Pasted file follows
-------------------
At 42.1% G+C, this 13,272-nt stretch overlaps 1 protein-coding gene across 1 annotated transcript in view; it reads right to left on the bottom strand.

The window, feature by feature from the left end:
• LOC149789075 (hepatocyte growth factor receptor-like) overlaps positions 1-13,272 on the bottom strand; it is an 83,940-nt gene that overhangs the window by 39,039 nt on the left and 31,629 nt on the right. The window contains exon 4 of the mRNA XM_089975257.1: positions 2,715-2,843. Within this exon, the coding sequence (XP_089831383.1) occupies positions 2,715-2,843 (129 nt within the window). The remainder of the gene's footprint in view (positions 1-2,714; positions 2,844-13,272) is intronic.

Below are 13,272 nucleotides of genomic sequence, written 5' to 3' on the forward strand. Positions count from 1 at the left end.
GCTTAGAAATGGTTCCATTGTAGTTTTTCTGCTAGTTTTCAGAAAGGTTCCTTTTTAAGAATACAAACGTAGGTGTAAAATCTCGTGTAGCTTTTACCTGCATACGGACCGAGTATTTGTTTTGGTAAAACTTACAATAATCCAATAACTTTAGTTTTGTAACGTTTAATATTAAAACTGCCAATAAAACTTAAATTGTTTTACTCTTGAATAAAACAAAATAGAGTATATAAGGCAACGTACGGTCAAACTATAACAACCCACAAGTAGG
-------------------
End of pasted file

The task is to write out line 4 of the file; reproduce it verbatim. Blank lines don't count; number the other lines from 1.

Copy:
Below are 13,272 nucleotides of genomic sequence, written 5' to 3' on the forward strand. Positions count from 1 at the left end.